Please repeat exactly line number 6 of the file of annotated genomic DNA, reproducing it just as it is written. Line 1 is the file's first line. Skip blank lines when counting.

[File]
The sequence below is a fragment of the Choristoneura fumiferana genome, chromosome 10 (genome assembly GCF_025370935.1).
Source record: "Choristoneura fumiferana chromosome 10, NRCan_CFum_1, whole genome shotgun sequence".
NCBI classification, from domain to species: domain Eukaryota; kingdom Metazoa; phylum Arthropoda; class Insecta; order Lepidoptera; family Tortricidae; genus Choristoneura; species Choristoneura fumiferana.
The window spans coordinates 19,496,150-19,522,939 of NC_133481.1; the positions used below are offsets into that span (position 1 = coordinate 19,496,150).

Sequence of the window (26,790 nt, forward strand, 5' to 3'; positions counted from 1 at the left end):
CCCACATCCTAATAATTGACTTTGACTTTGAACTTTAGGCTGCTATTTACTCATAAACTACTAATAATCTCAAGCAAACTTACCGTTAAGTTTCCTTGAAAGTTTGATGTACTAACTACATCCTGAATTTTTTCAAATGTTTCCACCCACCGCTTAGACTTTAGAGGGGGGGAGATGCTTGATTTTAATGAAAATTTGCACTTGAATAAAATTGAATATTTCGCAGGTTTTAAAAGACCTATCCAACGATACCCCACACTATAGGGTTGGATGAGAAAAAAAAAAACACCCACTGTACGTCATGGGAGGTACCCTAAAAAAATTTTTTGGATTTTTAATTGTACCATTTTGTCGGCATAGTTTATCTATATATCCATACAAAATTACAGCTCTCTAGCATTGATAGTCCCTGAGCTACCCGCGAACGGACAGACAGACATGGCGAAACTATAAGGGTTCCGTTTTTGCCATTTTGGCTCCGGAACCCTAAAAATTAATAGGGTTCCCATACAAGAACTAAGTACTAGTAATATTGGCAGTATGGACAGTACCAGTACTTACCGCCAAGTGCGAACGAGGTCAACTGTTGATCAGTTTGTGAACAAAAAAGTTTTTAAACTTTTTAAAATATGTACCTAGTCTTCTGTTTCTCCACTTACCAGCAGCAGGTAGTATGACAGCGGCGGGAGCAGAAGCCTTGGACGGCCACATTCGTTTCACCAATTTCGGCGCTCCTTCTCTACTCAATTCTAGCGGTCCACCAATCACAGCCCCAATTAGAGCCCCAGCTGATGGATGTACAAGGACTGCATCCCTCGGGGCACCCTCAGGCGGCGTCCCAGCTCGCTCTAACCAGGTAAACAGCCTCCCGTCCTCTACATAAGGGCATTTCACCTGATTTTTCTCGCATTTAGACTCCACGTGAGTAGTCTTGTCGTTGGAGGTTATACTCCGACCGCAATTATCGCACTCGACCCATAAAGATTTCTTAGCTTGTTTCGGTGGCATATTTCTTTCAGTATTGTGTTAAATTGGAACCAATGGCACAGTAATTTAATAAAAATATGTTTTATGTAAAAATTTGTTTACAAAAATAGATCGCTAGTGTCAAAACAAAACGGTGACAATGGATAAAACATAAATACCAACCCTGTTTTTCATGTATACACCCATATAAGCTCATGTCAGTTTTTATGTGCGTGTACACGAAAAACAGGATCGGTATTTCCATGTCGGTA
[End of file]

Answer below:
CCCACATCCTAATAATTGACTTTGACTTTGAACTTTAGGCTGCTATTTACTCATAAACTACTAATAATCTCAAGCAAACTTACCGTTAAGTTTCCTTGAAAGTTTGATGTACTAACTACATCCTGAATTTTTTCAAATGTTTCCACCCACCGCTTAGACTTTAGAGGGGGGGAGATGCTTGATTTTAATGAAAATTTGCACTTGAATAAAATTGAATATTTCGCAGGTTTTAAAAGACCTATCCAACGATACCCCACACTATAGGGTTGGATGAGAAAAAAAAAAACACCCACTGTACGTCATGGGAGGTACCCTAAAAAAATTTTTTGGATTTTTAATTGTACCATTTTGTCGGCATAGTTTATCTATATATCCATACAAAATTACAGCTCTCTAGCATTGATAGTCCCTGAGCTACCCGCGAACGGACAGACAGACATGGCGAAACTATAAGGGTTCCGTTTTTGCCATTTTGGCTCCGGAACCCTAAAAATTAATAGGGTTCCCATACAAGAACTAAGTACTAGTAATATTGGCAGTATGGACAGTACCAGTACTTACCGCCAAGTGCGAACGAGGTCAACTGTTGATCAGTTTGTGAACAAAAAAGTTTTTAAACTTTTTAAAATATGTACCTAGTCTTCTGTTTCTCCACTTACCAGCAGCAGGTAGTATGACAGCGGCGGGAGCAGAAGCCTTGGACGGCCACATTCGTTTCACCAATTTCGGCGCTCCTTCTCTACTCAATTCTAGCGGTCCACCAATCACAGCCCCAATTAGAGCCCCAGCTGATGGATGTACAAGGACTGCATCCCTCGGGGCACCCTCAGGCGGCGTCCCAGCTCGCTCTAACCAGGTAAACAGCCTCCCGTCCTCTACATAAGGGCATTTCACCTGATTTTTCTCGCATTTAGACTCCACGTGAGTAGTCTTGTCGTTGGAGGTTATACTCCGACCGCAATTATCGCACTCGACCCATAAAGATTTCTTAGCTTGTTTCGGTGGCATATTTCTTTCAGTATTGTGTTAAATTGGAACCAATGGCACAGTAATTTAATAAAAATATGTTTTATGTAAAAATTTGTTTACAAAAATAGATCGCTAGTGTCAAAACAAAACGGTGACAATGGATAAAACATAAATACCAACCCTGTTTTTCATGTATACACCCATATAAGCTCATGTCAGTTTTTATGTGCGTGTACACGAAAAACAGGATCGGTATTTCCATGTCGGTA